Last week, he hosted Republican and Democratic lawmakers at the White House for an extraordinary public negotiating session, during which he said he would sign virtually any immigration bill they put on his desk.
But he helped throw a wrench in the talks by reportedly making comments about "shithole countries" during a meeting where a bipartisan group of lawmakers offered a compromise proposal. Trump later called the measure “horrible” on border security.
“We need the Wall for the safety and security of our country,” Trump tweeted Thursday morning. “We need the Wall to help stop the massive inflow of drugs from Mexico, now rated the number one most dangerous country in the world. If there is no Wall, there is no Deal!"
We need the Wall for the safety and security of our country. We need the Wall to help stop the massive inflow of drugs from Mexico, now rated the number one most dangerous country in the world. If there is no Wall, there is no Deal!— Donald J. Trump (@realDonaldTrump) January 18, 2018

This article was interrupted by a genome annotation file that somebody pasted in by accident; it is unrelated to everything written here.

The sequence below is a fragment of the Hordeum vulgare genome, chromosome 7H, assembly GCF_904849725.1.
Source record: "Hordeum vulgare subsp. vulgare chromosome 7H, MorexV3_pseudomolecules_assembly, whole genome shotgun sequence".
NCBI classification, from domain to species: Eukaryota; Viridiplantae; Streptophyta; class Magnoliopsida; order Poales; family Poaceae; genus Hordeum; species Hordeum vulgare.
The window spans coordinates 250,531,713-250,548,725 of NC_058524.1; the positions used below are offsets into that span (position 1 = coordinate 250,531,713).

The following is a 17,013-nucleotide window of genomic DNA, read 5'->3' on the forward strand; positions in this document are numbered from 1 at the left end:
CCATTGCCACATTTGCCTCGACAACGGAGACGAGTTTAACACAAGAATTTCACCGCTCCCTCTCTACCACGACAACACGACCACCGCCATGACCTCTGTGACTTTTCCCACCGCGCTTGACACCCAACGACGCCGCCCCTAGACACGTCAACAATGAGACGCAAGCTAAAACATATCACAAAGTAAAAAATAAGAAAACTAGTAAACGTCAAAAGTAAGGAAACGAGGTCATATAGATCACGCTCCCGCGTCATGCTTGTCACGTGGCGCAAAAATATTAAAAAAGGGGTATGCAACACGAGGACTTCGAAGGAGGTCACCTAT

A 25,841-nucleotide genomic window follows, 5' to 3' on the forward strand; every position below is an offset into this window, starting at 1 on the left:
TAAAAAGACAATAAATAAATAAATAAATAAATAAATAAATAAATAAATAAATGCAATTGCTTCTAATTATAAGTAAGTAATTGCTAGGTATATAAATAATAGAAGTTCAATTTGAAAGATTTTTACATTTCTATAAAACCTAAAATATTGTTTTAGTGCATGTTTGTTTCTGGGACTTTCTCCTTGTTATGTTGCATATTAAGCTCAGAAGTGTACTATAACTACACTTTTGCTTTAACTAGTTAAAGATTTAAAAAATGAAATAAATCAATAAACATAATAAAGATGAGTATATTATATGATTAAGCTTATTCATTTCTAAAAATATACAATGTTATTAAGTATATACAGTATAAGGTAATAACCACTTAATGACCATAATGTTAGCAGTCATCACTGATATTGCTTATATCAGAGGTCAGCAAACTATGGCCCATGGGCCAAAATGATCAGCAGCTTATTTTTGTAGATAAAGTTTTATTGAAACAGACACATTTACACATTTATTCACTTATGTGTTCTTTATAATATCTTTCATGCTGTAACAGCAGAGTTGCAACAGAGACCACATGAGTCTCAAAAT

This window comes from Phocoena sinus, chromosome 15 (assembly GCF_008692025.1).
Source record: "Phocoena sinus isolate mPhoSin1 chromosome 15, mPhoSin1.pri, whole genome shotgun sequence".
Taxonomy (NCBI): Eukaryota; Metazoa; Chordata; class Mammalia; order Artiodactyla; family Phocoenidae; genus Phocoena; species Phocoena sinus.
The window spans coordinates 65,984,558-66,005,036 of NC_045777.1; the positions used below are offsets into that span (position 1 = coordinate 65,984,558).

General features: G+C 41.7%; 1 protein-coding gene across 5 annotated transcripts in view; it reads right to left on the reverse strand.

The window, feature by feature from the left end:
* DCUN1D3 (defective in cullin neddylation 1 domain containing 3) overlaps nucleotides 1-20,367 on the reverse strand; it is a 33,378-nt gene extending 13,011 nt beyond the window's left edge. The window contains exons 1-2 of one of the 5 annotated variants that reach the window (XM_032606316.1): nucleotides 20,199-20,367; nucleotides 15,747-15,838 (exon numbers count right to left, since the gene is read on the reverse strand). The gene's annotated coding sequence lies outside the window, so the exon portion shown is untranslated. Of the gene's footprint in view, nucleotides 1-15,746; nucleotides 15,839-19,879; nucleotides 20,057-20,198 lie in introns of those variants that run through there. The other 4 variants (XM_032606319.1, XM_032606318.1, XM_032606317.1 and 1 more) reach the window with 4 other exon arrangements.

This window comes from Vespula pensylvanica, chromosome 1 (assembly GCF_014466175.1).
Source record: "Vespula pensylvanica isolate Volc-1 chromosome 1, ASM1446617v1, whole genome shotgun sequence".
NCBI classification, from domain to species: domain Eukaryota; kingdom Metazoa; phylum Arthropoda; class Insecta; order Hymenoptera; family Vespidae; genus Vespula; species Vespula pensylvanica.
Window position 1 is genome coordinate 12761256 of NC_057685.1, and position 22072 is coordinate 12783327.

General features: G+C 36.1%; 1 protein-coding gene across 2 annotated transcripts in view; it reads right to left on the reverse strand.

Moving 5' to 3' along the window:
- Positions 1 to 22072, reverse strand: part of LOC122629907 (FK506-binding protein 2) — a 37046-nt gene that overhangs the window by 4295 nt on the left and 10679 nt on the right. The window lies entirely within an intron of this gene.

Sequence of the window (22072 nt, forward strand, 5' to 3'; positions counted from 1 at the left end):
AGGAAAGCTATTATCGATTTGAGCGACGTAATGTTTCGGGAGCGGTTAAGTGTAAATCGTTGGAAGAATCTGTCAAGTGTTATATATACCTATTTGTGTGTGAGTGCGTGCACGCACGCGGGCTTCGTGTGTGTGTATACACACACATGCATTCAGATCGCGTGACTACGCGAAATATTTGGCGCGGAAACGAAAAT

Senate Majority Leader Mitch McConnellAddison (Mitch) Mitchell McConnellLindsey Graham: Police need 'to take a firm line' with Sept. 18 rally attendees Manchin keeps Washington guessing on what he wants CEOs urge Congress to raise debt limit or risk 'avoidable crisis' MORE (R-Ky.) said Wednesday he would not put an immigration bill on the floor for a vote until Trump declares what proposal he supports.
"I'm looking for something President Trump supports, and he's not yet indicated what measure he's willing to sign. As soon as we figure out what he is for then I would be convinced that we were not just spinning our wheels,” he told reporters.
Updated at 9:34 a.m.